5: Developing Protocol

5: Developing Protocol

Chapter 5: Summary

 

There are a number of issues your MDT will need to discuss as the framework for the MDT begins construction. The decisions associated with these issues are then formalized in written protocols, which are simply a compilation of the MDTs procedures. Protocols are important in that they provide structure, predictability, and accountability for the MDT.

Issues to Discuss

At this point, your community has discussed a number of meta-issues such as organizational structure and MDT members. In this chapter, more micro-level issues are raised for discussion, including cultural competency (see Exhibit 1). Ultimately, these decisions will form the foundation for writing protocols that will articulate members’ responsibilities and ensure consistency in their work, but for now, your community can discuss the various options associated with each of the 16 issues listed in the Toolkit item titled: Issues for Initial MDT Discussions.

Take the Time

Be prepared to spend considerable time up front discussing these issues. This process takes more time than many anticipate and it may become frustrating for some members of the MDT. However, this groundwork is crucial for the functioning of the MDT.

 

Translating Decisions into Protocols

 

Eventually, your community may want to formalize decisions made about the issues discussed by writing protocols, which are documents that contain information about how the MDT is going to operate (i.e., the procedures) (for examples see the Toolkit item titled: Sample Protocols and Policies). Procedures describe the steps taken to complete a specific function in the day-to-day operations of the organizationand are critical to well-functioning MDTs. Protocols should be somewhat flexible. Too much specificity contained in the protocols can be used against the MDT under certain circumstances.

Exhibit 1. Enhancing Cultural Competency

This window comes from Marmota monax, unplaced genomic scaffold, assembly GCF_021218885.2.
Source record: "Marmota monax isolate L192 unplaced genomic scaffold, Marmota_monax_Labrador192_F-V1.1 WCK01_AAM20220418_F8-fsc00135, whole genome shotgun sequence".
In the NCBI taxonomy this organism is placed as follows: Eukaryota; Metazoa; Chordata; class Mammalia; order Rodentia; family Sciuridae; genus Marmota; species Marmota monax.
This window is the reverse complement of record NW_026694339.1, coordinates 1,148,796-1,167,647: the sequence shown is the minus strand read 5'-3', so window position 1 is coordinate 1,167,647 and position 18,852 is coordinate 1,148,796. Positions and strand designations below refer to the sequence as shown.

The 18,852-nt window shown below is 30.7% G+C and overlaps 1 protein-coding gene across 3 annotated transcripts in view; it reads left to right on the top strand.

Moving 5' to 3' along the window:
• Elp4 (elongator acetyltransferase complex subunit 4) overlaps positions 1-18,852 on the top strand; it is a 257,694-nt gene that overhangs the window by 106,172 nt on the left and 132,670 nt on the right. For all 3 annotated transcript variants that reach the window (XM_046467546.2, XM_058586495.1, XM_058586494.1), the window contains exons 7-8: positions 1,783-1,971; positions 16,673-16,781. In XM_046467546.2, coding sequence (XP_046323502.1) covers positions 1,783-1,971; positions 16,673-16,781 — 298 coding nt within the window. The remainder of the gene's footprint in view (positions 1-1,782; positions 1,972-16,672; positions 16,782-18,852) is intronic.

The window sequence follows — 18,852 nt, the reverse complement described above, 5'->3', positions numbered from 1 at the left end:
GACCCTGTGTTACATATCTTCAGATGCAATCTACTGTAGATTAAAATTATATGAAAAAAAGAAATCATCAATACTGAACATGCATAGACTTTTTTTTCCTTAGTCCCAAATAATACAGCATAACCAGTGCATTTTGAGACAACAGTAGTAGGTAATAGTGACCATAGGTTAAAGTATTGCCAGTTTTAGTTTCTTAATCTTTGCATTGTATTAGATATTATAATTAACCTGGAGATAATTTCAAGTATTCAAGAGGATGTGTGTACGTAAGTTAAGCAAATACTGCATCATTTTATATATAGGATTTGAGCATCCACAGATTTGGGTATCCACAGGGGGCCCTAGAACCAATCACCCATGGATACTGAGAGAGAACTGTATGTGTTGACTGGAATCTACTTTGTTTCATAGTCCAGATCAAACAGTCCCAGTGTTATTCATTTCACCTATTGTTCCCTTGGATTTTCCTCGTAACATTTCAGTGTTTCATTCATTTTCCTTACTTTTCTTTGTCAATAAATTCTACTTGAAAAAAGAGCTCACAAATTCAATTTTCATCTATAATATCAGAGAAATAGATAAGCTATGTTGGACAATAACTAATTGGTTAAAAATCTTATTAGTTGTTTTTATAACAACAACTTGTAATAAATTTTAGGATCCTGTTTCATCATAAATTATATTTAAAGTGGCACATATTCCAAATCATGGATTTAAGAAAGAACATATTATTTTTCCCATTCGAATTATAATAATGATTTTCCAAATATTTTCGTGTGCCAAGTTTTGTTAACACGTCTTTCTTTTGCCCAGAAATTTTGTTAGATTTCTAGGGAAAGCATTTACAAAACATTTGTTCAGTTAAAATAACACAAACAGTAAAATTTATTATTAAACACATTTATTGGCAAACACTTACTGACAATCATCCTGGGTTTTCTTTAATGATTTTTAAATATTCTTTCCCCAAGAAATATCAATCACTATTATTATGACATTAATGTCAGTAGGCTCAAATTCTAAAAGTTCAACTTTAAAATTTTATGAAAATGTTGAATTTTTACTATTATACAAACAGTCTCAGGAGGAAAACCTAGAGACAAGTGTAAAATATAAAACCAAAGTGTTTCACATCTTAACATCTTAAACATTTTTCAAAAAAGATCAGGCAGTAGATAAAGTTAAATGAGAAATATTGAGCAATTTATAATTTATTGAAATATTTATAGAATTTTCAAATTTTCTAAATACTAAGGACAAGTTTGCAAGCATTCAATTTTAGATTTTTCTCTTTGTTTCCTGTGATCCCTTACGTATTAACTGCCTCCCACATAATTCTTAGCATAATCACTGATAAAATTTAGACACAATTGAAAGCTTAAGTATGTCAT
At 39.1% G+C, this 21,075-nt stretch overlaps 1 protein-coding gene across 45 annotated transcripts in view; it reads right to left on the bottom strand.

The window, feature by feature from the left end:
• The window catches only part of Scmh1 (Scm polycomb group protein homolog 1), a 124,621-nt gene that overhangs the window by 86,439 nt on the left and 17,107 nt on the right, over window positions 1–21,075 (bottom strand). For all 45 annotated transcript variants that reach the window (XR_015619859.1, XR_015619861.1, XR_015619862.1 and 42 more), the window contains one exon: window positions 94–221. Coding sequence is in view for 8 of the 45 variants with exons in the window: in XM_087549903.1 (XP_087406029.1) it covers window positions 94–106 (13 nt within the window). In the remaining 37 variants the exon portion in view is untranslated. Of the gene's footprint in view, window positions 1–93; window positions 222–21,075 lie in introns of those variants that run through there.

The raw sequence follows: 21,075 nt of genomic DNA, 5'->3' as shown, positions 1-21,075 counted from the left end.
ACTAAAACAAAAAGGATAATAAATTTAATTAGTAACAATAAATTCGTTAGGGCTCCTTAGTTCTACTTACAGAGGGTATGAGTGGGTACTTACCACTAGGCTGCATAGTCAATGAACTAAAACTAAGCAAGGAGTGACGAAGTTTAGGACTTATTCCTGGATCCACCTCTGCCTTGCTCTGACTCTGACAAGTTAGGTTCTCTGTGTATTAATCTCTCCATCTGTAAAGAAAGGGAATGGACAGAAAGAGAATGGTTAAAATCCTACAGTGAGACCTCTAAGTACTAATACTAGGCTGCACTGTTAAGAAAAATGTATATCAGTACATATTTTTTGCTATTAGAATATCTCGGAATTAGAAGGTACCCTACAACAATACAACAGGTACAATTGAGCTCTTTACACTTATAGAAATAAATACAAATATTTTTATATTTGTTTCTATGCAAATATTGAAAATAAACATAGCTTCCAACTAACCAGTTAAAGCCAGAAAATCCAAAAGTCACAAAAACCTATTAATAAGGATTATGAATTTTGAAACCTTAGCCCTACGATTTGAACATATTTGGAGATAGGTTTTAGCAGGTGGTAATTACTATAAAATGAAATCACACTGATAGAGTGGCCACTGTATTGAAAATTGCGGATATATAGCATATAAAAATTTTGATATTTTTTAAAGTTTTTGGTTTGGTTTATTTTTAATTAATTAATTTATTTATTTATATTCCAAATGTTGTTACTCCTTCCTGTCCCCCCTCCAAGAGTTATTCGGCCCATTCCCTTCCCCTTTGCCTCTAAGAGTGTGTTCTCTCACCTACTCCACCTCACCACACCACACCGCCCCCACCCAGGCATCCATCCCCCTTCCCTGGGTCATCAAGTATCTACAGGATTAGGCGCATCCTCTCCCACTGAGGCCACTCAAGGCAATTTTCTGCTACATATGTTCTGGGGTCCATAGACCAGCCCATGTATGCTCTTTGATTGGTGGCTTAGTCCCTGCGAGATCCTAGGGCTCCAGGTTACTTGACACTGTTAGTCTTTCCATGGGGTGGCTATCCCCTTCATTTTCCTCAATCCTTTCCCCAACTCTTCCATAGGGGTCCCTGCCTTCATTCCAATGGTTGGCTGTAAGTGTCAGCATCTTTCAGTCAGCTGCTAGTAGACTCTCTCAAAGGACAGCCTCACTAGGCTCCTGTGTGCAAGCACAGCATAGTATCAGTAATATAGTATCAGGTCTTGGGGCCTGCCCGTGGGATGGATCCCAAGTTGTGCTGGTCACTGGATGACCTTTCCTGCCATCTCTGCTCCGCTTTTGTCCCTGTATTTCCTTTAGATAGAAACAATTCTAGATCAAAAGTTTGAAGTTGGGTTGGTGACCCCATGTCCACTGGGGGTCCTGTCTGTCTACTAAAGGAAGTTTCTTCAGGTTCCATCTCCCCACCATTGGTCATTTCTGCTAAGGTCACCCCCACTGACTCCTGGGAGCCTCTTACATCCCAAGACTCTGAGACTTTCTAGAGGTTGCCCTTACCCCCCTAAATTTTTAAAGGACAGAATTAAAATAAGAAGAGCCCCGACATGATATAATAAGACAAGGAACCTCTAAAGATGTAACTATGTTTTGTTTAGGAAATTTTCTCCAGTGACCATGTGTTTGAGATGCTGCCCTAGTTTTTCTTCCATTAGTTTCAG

Cultural competency is receiving increased attention in the field of elder abuse (Imbody & Vandsburger, 2011). Cultural competency involves adopting practices that are sensitive to the range of diverse populations (ethnic, gender, ageism, sensory impairments, sexual orientation, socioeconomic status, literacy, educational status) with which the MDT members will interact. However, your MDT will need to be sensitive to the cultural values and beliefs of the MDT members as well as clients.

The following are some suggestions for enhancing the MDT’s cultural competency:

• Materials are available in languages that reflect the MDT’s community.

 

• Mechanisms for translation services (not family members) are in place (NCCC, 2015).

 

• Bi- or multilingual professionals are available to respond to victims (including ASL)

(NCEA, 2007).

 

• During case review, cultural competency is considered when making decisions about a

family.

 

• Victims are involved in the case management process to guard against insensitivity.

 

• Protocols include a reward structure for MDT members who participate in cultural

competency training.

 

• MDT members are actively encouraged to recruit staff, volunteers, and board members

that reflect the demographics of the community.

 

• The MDT guards against ageism in part by following the UN’s Principles for Older Persons

(United Nations, 2000).

 

• Relevant cultural information (country of origin, language spoken, religion) is collected on

the intake form.

 

• Within immigrant populations, social workers view the older adults’ beliefs about

interdependence as both healthy and necessary in their everyday lives (Lee & Fatona,

2009).